I did something a little different this week in an effort to determine the heatlh of each of these markets.  I took the total number of properties in the Active and Pending statuses and got the percentage that were pending.  The higher the percentage, the more sales activity relative to the total inventory.  Here’s how they fared:
 
Foster City: 53%
San Mateo: 47%
Belmont: 42%
Burlingame: 27%
Redwood Shores: 23%
Hillsborough: 20%
 
Hillsborough was a lot lower last week, but this week had 5 pending sales.
 
August Month-to-date Closed Escrows are lower than previous 3 years and, again, I believe attributable, in most part, to lender-related delays.

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Brendan Aiello

High Pending – Low Closed. Why?

The number of Active listings continues to be higher at this time than the three previous years, however, lower than last Sunday.
 
Pending Sales are higher at this time than the previous three years continuing the trend of the past few months.  I do believe that this number is attributable to higher sales volume, but is skewed by the longer time escrows are taking to close due to lender-related issues.  I expect the lender-related delays to increase in light of the new required disclosures as of July 30.  Escrow periods will be longer.  While 30-day escrows are still somewhat possible, 45-day escrow periods are more realistic.  Sellers, Buyers and Agents should base their expectations on the more realistic number to avoid unnecessary stress.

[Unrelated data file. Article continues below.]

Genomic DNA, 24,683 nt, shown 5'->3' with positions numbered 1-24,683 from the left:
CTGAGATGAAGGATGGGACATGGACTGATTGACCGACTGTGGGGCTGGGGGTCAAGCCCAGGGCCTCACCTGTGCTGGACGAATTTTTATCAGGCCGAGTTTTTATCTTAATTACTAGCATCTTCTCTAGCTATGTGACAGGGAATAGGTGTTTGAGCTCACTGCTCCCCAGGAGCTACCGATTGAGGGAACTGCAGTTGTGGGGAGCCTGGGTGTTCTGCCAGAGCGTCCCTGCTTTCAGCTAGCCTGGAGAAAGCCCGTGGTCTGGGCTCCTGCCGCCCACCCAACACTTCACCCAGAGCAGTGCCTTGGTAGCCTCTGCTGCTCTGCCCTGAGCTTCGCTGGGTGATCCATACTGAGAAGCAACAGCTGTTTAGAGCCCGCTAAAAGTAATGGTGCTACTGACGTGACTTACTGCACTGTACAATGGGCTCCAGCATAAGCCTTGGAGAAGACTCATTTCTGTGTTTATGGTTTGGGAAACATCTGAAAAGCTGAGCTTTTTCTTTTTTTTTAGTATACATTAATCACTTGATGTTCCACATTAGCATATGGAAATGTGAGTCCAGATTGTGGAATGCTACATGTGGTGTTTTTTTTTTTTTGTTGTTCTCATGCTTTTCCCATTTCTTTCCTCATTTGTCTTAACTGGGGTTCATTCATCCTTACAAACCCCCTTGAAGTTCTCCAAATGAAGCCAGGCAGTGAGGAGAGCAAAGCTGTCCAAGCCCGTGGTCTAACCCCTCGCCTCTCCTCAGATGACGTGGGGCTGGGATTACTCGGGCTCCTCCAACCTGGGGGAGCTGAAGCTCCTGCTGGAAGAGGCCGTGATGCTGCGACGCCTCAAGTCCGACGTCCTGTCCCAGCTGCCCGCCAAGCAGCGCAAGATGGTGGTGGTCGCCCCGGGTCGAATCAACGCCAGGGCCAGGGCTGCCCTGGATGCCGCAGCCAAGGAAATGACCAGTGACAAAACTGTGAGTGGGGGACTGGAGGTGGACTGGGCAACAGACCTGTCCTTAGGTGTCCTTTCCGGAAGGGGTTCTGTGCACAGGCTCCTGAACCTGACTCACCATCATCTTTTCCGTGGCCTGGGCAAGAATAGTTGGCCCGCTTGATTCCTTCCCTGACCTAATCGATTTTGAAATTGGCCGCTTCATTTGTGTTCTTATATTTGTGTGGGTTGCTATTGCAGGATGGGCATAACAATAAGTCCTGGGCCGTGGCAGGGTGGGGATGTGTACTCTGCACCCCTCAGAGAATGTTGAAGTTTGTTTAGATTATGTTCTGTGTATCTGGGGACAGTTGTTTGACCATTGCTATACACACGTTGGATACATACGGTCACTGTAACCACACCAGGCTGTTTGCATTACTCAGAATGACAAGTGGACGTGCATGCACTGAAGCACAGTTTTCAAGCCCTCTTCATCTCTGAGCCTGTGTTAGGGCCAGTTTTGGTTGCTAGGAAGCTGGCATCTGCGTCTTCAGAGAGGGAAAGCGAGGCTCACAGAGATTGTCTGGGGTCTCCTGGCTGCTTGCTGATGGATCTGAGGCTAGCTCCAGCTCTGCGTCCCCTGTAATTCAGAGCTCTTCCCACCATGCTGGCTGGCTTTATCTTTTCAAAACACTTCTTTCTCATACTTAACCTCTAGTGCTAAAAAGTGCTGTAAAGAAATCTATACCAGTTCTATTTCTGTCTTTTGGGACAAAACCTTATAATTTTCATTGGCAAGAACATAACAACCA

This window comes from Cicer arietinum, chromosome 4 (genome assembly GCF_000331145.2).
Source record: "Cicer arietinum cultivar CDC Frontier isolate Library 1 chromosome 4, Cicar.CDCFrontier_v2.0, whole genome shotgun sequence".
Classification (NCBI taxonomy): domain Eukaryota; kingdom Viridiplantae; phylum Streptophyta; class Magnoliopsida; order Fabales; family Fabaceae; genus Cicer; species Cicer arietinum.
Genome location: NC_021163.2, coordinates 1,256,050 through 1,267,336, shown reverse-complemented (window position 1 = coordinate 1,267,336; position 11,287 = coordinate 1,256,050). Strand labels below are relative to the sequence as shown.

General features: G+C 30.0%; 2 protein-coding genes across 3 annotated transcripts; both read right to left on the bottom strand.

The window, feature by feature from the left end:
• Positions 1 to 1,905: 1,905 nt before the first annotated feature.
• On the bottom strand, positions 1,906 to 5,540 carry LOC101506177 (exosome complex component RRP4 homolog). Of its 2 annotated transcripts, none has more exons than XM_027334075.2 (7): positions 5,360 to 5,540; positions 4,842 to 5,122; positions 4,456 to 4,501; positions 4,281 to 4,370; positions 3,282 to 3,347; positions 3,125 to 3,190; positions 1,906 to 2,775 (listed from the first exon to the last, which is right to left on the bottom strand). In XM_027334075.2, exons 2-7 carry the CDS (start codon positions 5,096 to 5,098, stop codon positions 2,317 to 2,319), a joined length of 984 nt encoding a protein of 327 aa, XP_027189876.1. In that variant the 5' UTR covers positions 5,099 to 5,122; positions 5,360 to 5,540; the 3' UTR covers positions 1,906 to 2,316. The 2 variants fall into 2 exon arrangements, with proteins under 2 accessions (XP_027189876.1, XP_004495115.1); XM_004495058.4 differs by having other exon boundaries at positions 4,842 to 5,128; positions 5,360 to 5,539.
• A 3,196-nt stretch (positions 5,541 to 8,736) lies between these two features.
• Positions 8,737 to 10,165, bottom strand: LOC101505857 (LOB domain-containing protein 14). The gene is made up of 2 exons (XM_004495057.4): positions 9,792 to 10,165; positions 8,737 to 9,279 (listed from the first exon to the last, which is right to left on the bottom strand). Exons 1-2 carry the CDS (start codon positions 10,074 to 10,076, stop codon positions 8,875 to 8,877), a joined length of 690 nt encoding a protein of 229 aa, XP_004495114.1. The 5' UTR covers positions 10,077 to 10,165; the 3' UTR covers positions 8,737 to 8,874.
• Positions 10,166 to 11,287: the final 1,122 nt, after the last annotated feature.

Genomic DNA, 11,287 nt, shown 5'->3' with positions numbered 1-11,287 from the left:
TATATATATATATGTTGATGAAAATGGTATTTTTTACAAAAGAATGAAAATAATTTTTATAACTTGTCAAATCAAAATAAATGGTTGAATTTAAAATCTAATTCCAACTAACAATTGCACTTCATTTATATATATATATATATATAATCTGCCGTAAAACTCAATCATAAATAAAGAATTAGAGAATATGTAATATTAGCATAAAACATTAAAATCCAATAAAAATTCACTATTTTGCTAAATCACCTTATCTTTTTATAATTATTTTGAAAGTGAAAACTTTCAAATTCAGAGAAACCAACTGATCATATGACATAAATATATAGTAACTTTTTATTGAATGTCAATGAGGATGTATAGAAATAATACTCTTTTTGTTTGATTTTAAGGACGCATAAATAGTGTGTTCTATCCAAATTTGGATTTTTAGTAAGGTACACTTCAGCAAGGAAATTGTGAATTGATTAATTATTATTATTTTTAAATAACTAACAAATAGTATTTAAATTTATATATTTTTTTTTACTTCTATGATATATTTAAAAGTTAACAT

July Closed Escrows are lower than previous 3 years and, again, I believe attributable in most part to lender-related delays.  There also appears (not verified) to be a higher number of transactions falling apart.  From my experience and networking with other real estate agents and managers they stem from:

1.) Properties not appraising at purchase price (likely result of the new HVCC and out of area appraisers)

2.) Buyers trying to negotiate unrealistic repairs or credits based upon due dilligence inspections and believing the market is worse than it is

3.) Sellers, believing the market is better than it is,  not willing to accept realistic repairs or credits requested by Buyers

4.) Buyers not qualifying for loans due to last-minute requirements by lenders not related to appraisals

5.) Buyers remorse. Possibly influenced by the media or other sources that the market has not hit bottom and they possibly paid too much.